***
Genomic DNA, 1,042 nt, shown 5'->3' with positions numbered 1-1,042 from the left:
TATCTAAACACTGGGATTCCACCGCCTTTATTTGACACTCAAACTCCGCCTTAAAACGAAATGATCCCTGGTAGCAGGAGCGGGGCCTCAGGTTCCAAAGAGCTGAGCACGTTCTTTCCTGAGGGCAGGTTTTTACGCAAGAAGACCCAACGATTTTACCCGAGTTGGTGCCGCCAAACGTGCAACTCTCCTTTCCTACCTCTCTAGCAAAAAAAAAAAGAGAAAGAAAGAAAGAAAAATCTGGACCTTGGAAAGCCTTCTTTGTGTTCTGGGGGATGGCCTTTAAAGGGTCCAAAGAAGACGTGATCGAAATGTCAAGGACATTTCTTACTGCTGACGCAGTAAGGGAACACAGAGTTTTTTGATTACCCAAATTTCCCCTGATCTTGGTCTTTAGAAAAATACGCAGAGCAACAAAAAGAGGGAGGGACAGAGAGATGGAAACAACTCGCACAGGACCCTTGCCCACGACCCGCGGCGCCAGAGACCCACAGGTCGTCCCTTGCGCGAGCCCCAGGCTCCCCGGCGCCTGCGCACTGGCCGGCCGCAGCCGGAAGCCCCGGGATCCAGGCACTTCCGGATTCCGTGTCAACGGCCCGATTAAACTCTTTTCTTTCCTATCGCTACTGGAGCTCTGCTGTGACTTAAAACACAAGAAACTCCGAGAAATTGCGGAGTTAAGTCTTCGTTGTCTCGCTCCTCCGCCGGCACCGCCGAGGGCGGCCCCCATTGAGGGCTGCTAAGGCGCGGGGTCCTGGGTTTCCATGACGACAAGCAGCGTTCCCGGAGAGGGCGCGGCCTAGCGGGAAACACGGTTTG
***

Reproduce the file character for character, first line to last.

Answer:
Genomic DNA, 1,042 nt, shown 5'->3' with positions numbered 1-1,042 from the left:
TATCTAAACACTGGGATTCCACCGCCTTTATTTGACACTCAAACTCCGCCTTAAAACGAAATGATCCCTGGTAGCAGGAGCGGGGCCTCAGGTTCCAAAGAGCTGAGCACGTTCTTTCCTGAGGGCAGGTTTTTACGCAAGAAGACCCAACGATTTTACCCGAGTTGGTGCCGCCAAACGTGCAACTCTCCTTTCCTACCTCTCTAGCAAAAAAAAAAAGAGAAAGAAAGAAAGAAAAATCTGGACCTTGGAAAGCCTTCTTTGTGTTCTGGGGGATGGCCTTTAAAGGGTCCAAAGAAGACGTGATCGAAATGTCAAGGACATTTCTTACTGCTGACGCAGTAAGGGAACACAGAGTTTTTTGATTACCCAAATTTCCCCTGATCTTGGTCTTTAGAAAAATACGCAGAGCAACAAAAAGAGGGAGGGACAGAGAGATGGAAACAACTCGCACAGGACCCTTGCCCACGACCCGCGGCGCCAGAGACCCACAGGTCGTCCCTTGCGCGAGCCCCAGGCTCCCCGGCGCCTGCGCACTGGCCGGCCGCAGCCGGAAGCCCCGGGATCCAGGCACTTCCGGATTCCGTGTCAACGGCCCGATTAAACTCTTTTCTTTCCTATCGCTACTGGAGCTCTGCTGTGACTTAAAACACAAGAAACTCCGAGAAATTGCGGAGTTAAGTCTTCGTTGTCTCGCTCCTCCGCCGGCACCGCCGAGGGCGGCCCCCATTGAGGGCTGCTAAGGCGCGGGGTCCTGGGTTTCCATGACGACAAGCAGCGTTCCCGGAGAGGGCGCGGCCTAGCGGGAAACACGGTTTG